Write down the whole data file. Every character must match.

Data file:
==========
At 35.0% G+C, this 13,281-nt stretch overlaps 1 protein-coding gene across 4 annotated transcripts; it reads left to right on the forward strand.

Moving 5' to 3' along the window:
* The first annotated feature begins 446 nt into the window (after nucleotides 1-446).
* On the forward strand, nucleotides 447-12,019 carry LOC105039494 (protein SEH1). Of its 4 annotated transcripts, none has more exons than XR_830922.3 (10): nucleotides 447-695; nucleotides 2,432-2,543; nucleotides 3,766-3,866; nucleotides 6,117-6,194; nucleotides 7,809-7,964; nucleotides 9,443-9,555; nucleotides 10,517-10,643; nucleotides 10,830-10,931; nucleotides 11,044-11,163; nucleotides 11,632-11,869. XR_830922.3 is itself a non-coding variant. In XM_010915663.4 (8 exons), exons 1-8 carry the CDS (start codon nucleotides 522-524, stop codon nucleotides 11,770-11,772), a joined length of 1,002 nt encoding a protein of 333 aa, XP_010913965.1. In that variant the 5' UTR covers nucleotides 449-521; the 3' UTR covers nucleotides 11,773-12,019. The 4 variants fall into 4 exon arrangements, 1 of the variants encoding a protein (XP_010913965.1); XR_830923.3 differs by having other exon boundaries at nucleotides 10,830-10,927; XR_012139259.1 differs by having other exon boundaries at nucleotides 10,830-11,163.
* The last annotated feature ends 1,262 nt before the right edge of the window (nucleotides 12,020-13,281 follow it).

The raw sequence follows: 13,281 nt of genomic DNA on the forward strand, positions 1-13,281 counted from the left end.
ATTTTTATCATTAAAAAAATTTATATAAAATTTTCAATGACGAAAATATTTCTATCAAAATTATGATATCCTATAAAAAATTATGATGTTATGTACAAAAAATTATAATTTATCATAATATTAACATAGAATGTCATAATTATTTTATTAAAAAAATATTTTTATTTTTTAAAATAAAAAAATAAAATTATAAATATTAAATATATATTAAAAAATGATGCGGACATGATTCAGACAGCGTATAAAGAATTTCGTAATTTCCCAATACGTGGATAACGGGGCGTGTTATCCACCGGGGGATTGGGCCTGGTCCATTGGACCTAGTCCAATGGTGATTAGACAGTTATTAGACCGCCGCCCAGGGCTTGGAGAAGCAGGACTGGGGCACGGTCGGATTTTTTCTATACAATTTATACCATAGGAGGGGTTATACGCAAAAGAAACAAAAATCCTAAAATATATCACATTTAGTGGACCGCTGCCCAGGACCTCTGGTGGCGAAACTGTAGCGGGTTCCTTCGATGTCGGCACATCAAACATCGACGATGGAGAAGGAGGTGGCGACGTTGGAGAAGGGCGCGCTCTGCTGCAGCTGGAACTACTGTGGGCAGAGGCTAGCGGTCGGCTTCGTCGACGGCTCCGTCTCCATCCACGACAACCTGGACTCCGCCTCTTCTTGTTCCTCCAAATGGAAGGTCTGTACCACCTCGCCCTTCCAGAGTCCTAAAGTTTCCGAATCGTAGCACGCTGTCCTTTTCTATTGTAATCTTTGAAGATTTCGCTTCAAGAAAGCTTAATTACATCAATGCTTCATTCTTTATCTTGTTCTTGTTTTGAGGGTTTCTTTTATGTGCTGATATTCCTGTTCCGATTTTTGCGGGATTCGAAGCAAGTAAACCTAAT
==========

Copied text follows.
At 35.0% G+C, this 13,281-nt stretch overlaps 1 protein-coding gene across 4 annotated transcripts; it reads left to right on the forward strand.

Moving 5' to 3' along the window:
* The first annotated feature begins 446 nt into the window (after nucleotides 1-446).
* On the forward strand, nucleotides 447-12,019 carry LOC105039494 (protein SEH1). Of its 4 annotated transcripts, none has more exons than XR_830922.3 (10): nucleotides 447-695; nucleotides 2,432-2,543; nucleotides 3,766-3,866; nucleotides 6,117-6,194; nucleotides 7,809-7,964; nucleotides 9,443-9,555; nucleotides 10,517-10,643; nucleotides 10,830-10,931; nucleotides 11,044-11,163; nucleotides 11,632-11,869. XR_830922.3 is itself a non-coding variant. In XM_010915663.4 (8 exons), exons 1-8 carry the CDS (start codon nucleotides 522-524, stop codon nucleotides 11,770-11,772), a joined length of 1,002 nt encoding a protein of 333 aa, XP_010913965.1. In that variant the 5' UTR covers nucleotides 449-521; the 3' UTR covers nucleotides 11,773-12,019. The 4 variants fall into 4 exon arrangements, 1 of the variants encoding a protein (XP_010913965.1); XR_830923.3 differs by having other exon boundaries at nucleotides 10,830-10,927; XR_012139259.1 differs by having other exon boundaries at nucleotides 10,830-11,163.
* The last annotated feature ends 1,262 nt before the right edge of the window (nucleotides 12,020-13,281 follow it).

The raw sequence follows: 13,281 nt of genomic DNA on the forward strand, positions 1-13,281 counted from the left end.
ATTTTTATCATTAAAAAAATTTATATAAAATTTTCAATGACGAAAATATTTCTATCAAAATTATGATATCCTATAAAAAATTATGATGTTATGTACAAAAAATTATAATTTATCATAATATTAACATAGAATGTCATAATTATTTTATTAAAAAAATATTTTTATTTTTTAAAATAAAAAAATAAAATTATAAATATTAAATATATATTAAAAAATGATGCGGACATGATTCAGACAGCGTATAAAGAATTTCGTAATTTCCCAATACGTGGATAACGGGGCGTGTTATCCACCGGGGGATTGGGCCTGGTCCATTGGACCTAGTCCAATGGTGATTAGACAGTTATTAGACCGCCGCCCAGGGCTTGGAGAAGCAGGACTGGGGCACGGTCGGATTTTTTCTATACAATTTATACCATAGGAGGGGTTATACGCAAAAGAAACAAAAATCCTAAAATATATCACATTTAGTGGACCGCTGCCCAGGACCTCTGGTGGCGAAACTGTAGCGGGTTCCTTCGATGTCGGCACATCAAACATCGACGATGGAGAAGGAGGTGGCGACGTTGGAGAAGGGCGCGCTCTGCTGCAGCTGGAACTACTGTGGGCAGAGGCTAGCGGTCGGCTTCGTCGACGGCTCCGTCTCCATCCACGACAACCTGGACTCCGCCTCTTCTTGTTCCTCCAAATGGAAGGTCTGTACCACCTCGCCCTTCCAGAGTCCTAAAGTTTCCGAATCGTAGCACGCTGTCCTTTTCTATTGTAATCTTTGAAGATTTCGCTTCAAGAAAGCTTAATTACATCAATGCTTCATTCTTTATCTTGTTCTTGTTTTGAGGGTTTCTTTTATGTGCTGATATTCCTGTTCCGATTTTTGCGGGATTCGAAGCAAGTAAACCTAAT